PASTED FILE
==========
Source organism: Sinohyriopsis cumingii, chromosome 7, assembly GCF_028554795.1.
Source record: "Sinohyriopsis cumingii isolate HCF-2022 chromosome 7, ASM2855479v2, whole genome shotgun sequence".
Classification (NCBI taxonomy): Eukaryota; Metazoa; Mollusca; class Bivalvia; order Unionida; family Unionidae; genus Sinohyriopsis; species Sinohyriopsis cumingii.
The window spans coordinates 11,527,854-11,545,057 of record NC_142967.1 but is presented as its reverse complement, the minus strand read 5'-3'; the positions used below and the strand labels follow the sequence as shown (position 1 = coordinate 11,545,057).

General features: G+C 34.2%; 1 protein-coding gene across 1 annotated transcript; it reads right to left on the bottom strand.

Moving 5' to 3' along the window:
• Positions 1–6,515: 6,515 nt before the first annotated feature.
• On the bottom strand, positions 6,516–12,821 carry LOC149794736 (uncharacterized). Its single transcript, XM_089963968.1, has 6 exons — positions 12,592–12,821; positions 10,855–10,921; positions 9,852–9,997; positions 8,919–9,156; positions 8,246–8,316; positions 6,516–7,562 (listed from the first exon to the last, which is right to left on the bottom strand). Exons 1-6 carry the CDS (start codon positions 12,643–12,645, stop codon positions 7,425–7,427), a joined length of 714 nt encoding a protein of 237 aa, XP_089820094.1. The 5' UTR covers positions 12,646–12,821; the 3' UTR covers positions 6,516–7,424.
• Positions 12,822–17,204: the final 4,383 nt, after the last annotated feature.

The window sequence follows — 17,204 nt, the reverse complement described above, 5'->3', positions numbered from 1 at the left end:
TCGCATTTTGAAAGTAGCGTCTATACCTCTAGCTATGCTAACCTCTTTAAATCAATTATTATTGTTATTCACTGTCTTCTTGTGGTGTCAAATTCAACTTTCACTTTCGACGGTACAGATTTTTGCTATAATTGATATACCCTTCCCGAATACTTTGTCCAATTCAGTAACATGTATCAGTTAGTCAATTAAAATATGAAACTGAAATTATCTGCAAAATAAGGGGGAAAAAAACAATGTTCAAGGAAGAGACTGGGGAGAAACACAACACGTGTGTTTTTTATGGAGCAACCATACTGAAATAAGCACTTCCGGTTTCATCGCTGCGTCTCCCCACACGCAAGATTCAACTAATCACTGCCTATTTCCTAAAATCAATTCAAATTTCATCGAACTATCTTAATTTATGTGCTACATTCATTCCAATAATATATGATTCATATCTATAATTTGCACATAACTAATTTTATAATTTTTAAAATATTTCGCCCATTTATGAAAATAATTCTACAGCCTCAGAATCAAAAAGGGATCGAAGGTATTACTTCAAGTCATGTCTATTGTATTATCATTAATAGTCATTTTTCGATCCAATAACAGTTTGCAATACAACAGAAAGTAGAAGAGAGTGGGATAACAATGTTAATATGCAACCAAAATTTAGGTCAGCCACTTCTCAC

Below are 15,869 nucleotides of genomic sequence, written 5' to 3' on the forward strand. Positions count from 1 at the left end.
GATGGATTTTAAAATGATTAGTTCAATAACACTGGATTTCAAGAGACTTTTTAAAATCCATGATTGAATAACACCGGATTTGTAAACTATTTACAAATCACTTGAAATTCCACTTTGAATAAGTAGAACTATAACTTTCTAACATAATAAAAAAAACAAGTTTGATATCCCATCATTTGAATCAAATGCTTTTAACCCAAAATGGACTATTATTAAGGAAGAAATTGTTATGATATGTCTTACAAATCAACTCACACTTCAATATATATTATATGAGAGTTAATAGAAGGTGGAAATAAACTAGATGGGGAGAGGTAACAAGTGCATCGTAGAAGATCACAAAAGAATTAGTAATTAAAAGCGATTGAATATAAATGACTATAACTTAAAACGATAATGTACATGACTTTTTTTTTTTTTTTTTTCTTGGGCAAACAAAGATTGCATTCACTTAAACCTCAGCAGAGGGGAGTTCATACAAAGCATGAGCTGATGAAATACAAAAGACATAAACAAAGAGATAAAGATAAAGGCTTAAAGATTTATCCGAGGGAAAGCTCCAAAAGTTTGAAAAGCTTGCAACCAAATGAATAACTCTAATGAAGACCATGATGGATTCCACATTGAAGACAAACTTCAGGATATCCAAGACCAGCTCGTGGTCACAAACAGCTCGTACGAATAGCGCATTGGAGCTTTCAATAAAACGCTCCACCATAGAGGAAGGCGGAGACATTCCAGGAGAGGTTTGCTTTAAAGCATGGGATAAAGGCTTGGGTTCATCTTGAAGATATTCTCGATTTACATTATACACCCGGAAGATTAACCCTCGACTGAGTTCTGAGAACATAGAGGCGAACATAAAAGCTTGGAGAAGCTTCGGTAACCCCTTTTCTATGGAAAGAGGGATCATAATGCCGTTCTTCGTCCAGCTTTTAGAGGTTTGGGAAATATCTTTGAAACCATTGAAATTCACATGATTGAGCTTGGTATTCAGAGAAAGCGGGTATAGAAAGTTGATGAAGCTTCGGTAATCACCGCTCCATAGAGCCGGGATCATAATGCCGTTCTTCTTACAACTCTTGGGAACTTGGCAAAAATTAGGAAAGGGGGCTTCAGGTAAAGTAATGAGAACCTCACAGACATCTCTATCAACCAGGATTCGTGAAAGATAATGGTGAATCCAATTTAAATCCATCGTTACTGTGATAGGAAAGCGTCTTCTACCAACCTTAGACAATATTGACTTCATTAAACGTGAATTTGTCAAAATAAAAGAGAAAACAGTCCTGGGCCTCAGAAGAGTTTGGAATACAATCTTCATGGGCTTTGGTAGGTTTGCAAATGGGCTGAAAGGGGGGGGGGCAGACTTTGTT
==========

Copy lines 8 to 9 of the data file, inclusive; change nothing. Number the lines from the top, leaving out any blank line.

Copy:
• On the bottom strand, positions 6,516–12,821 carry LOC149794736 (uncharacterized). Its single transcript, XM_089963968.1, has 6 exons — positions 12,592–12,821; positions 10,855–10,921; positions 9,852–9,997; positions 8,919–9,156; positions 8,246–8,316; positions 6,516–7,562 (listed from the first exon to the last, which is right to left on the bottom strand). Exons 1-6 carry the CDS (start codon positions 12,643–12,645, stop codon positions 7,425–7,427), a joined length of 714 nt encoding a protein of 237 aa, XP_089820094.1. The 5' UTR covers positions 12,646–12,821; the 3' UTR covers positions 6,516–7,424.
• Positions 12,822–17,204: the final 4,383 nt, after the last annotated feature.